Why Empathy Is Necessary for Good CX

The pandemic has caused significant changes across every industry, bringing forth new customer expectations requiring businesses to adapt. The customer experience (CX) industry is no different, with customers now craving empathetic experiences and human connection when tackling issues.

Accenture data shows that during periods of crisis, 58 percent more customers prefer using phone services to solve urgent issues than other channels. Compassion and connection can save a relationship in crisis and help build customer loyalty.

Chatbots can reduce wait time, improve self-service, speed up resolution times, and drive cost-optimization. While this solves many customer service challenges, changing consumer demands have caused businesses to rethink their automation strategies.

Companies today must provide a human connection that includes an empathetic response. These were two key takeaways that appeared in our most recent report, which featured interviews with 15 global customer experience leaders from companies like Microsoft, eBay, and Deloitte. Human-led strategies, where humans are considered part of the customer journey, can help balance chatbot interactions.

Not only does this approach amplify the consumer lifecycle, but it also gives organizations a distinct point of differentiation. Companies that focus on providing genuine human connection will have an advantage over businesses that aren't getting this part of their customer experience right.

Communication with people is important to acquiring and retaining customers and building brand loyalty and advocacy.

According to our research, consumers prefer to purchase from companies with customer-led services, as 70 percent of customers said they would trust customer service agents more if they were also customers themselves.

This model, also known as gig customer service (GigCX), can be applied to several industries. It's ideal for those providing customer service where products are complex, such as in the consumer electronics industry. By adopting alternative models, it prevents businesses from having to train customer service teams, as they already hold deep knowledge of the product or service.

In turn, businesses can go way beyond simple transactional interactions. Since agents are passionate about and love the company, they're better placed to assist the customer. Plus, this passion shines through in the empathetic, genuine responses they provide.

If we compare this to a chatbot, it's clear that automation can sometimes come at the mercy of customer satisfaction. Forbes research recently highlighted this very point, showing that chatbots can lead to an 80 percent decline in customer satisfaction.

Automation might guarantee speed, but it inherently lacks the contextual knowledge and understanding that humans hold. Putting great communication and empathy at the heart of CX strategies is, therefore, pivotal for companies looking to grow.

Incorporating more empathy into the customer experience might require companies to redefine how they measure success. For example, quick resolution time—long a standard for tracking efficiency in the contact center—can be disastrously applied when it disrupts human connection in an otherwise automated customer journey. Letting go of these traditional success metrics provides the opportunity to embrace new measurements for tracking success.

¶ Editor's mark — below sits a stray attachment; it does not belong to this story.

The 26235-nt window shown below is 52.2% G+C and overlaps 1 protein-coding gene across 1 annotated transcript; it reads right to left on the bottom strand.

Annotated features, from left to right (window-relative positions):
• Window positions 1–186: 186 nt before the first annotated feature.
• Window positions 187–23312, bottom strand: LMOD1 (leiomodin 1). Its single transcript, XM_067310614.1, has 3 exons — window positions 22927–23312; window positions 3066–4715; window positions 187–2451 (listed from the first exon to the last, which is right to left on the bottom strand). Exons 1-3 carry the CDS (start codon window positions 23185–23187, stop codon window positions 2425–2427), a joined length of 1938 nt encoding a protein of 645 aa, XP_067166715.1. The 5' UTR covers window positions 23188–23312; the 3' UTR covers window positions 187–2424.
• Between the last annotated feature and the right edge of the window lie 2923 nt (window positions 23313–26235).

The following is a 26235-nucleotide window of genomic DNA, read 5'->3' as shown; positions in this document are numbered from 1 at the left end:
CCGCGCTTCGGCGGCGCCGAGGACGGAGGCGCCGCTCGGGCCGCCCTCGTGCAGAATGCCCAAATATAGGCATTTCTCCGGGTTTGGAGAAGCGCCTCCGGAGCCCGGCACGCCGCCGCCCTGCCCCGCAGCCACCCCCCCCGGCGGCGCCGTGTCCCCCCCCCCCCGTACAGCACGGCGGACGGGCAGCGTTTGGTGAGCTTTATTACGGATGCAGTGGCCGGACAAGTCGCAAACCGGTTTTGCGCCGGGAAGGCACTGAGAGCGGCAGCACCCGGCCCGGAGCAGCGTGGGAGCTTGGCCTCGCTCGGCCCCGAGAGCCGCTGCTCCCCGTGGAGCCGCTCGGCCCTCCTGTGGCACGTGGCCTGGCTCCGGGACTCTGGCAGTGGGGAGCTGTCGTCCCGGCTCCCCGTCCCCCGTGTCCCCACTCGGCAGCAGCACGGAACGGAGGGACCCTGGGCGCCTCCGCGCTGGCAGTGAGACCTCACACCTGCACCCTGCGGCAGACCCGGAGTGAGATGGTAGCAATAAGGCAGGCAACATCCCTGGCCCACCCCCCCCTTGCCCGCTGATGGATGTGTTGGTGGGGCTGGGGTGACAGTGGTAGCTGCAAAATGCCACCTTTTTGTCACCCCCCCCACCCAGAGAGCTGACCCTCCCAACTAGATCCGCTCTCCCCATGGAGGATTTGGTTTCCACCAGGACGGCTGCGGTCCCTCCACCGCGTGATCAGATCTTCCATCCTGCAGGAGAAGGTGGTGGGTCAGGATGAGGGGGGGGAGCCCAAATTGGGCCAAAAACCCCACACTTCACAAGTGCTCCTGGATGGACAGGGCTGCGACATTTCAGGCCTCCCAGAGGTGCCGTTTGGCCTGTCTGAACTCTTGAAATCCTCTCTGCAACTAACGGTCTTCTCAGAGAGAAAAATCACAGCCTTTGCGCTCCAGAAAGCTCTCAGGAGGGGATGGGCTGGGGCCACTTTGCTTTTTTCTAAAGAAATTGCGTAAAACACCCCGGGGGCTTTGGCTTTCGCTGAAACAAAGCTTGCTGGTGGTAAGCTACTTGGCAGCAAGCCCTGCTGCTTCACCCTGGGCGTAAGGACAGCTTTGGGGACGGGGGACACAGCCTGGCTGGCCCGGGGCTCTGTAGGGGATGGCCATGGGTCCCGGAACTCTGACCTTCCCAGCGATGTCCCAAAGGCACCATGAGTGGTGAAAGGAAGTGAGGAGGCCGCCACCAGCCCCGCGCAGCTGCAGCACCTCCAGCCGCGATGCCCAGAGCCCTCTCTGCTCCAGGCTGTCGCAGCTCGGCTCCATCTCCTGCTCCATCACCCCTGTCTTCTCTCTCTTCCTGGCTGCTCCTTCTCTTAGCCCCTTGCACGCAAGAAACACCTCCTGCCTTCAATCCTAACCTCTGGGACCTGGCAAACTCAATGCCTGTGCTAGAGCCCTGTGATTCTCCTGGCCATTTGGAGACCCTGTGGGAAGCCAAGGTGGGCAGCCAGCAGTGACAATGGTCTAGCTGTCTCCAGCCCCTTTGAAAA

What will grow in importance is customer lifetime value, whereby agents can develop real connections with customers. Measuring against a key performance indicator that focuses on the value of a long-term relationship between company and customer can align resources and change processes and behavior across the company. This offers an opportunity to redesign operations and place customers at the heart of the customer experience.

No doubt, we have seen how the pandemic has changed the customer service industry. It led to an increase in the value of human connections during a time when many businesses were experimenting or deploying chatbots or other online self-service options.

The Daily Mail cites this change in consumer behavior as one of the key drivers in the call center boom during lockdown, with more people looking for advice, working on projects themselves, late-night shopping, and more. This also demonstrates a growing desire for connectedness following elongated isolation periods.

Focusing on the idea of customer success will also be key, and it can't be achieved with automation alone.

Already, companies are beginning to make use of their most knowledgeable customers and brand advocates to help other customers retain more value from their products and services at every point in the customer journey. Data from a recent survey we conducted showed that 72 percent of customer service managers are planning to employ gig talent to customer service or sales operations within the next two years.

Authentic, real-time responses are the best way to help coach someone on how to do something or help them get set up. Automation can tackle simple tasks, but for valuable interactions, companies need to humanize their processes to effectively engage with customers. These human interactions are more likely to keep customers longer, increase their spending over time, and extend their lifetime value.

Artificial intelligence will always have a role to play in enhancing customer experience, but it cannot be considered the sole solution. With consumers preferring personal and human interactions, relying on chatbots alone will simply not work.

Roger Beadle is CEO of Limitless.